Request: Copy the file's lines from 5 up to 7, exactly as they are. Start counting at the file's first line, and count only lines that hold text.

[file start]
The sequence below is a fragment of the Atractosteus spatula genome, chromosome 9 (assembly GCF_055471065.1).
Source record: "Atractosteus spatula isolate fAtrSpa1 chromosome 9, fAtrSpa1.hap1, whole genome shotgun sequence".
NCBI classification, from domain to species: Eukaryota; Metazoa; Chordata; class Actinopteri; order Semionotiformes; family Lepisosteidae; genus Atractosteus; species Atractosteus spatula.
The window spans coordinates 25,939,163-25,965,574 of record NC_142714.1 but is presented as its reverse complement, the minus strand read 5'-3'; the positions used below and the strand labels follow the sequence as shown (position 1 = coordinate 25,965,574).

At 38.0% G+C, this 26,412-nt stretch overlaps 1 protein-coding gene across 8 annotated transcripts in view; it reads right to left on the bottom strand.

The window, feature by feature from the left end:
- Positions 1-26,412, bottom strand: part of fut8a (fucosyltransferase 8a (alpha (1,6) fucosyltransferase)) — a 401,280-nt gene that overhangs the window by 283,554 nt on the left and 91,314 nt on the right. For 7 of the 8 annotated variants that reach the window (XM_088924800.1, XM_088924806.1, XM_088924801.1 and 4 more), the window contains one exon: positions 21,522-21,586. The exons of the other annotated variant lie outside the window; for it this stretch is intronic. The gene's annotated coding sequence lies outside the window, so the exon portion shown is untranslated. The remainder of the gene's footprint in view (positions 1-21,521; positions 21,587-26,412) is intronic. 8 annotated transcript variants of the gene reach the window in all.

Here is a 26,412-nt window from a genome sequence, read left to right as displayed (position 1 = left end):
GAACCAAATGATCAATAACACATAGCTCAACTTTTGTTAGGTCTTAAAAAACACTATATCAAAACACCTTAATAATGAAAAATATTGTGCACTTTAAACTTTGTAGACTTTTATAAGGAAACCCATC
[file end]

At 38.0% G+C, this 26,412-nt stretch overlaps 1 protein-coding gene across 8 annotated transcripts in view; it reads right to left on the bottom strand.

The window, feature by feature from the left end:
- Positions 1-26,412, bottom strand: part of fut8a (fucosyltransferase 8a (alpha (1,6) fucosyltransferase)) — a 401,280-nt gene that overhangs the window by 283,554 nt on the left and 91,314 nt on the right. For 7 of the 8 annotated variants that reach the window (XM_088924800.1, XM_088924806.1, XM_088924801.1 and 4 more), the window contains one exon: positions 21,522-21,586. The exons of the other annotated variant lie outside the window; for it this stretch is intronic. The gene's annotated coding sequence lies outside the window, so the exon portion shown is untranslated. The remainder of the gene's footprint in view (positions 1-21,521; positions 21,587-26,412) is intronic. 8 annotated transcript variants of the gene reach the window in all.